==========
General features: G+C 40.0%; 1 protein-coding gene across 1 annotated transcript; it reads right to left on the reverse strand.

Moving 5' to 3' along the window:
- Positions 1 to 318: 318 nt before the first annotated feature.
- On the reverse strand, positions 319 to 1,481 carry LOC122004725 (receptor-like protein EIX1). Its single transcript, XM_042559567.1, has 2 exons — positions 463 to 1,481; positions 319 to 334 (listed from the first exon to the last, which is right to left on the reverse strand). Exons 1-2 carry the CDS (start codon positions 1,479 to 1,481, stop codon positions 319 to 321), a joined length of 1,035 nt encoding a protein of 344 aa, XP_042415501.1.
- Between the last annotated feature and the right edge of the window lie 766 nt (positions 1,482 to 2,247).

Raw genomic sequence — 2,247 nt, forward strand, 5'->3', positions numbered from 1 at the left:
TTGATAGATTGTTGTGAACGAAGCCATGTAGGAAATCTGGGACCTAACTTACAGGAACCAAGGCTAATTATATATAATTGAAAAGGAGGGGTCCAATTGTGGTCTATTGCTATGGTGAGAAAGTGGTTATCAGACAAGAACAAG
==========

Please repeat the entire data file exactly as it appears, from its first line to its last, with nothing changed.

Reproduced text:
General features: G+C 40.0%; 1 protein-coding gene across 1 annotated transcript; it reads right to left on the reverse strand.

Moving 5' to 3' along the window:
- Positions 1 to 318: 318 nt before the first annotated feature.
- On the reverse strand, positions 319 to 1,481 carry LOC122004725 (receptor-like protein EIX1). Its single transcript, XM_042559567.1, has 2 exons — positions 463 to 1,481; positions 319 to 334 (listed from the first exon to the last, which is right to left on the reverse strand). Exons 1-2 carry the CDS (start codon positions 1,479 to 1,481, stop codon positions 319 to 321), a joined length of 1,035 nt encoding a protein of 344 aa, XP_042415501.1.
- Between the last annotated feature and the right edge of the window lie 766 nt (positions 1,482 to 2,247).

Raw genomic sequence — 2,247 nt, forward strand, 5'->3', positions numbered from 1 at the left:
TTGATAGATTGTTGTGAACGAAGCCATGTAGGAAATCTGGGACCTAACTTACAGGAACCAAGGCTAATTATATATAATTGAAAAGGAGGGGTCCAATTGTGGTCTATTGCTATGGTGAGAAAGTGGTTATCAGACAAGAACAAG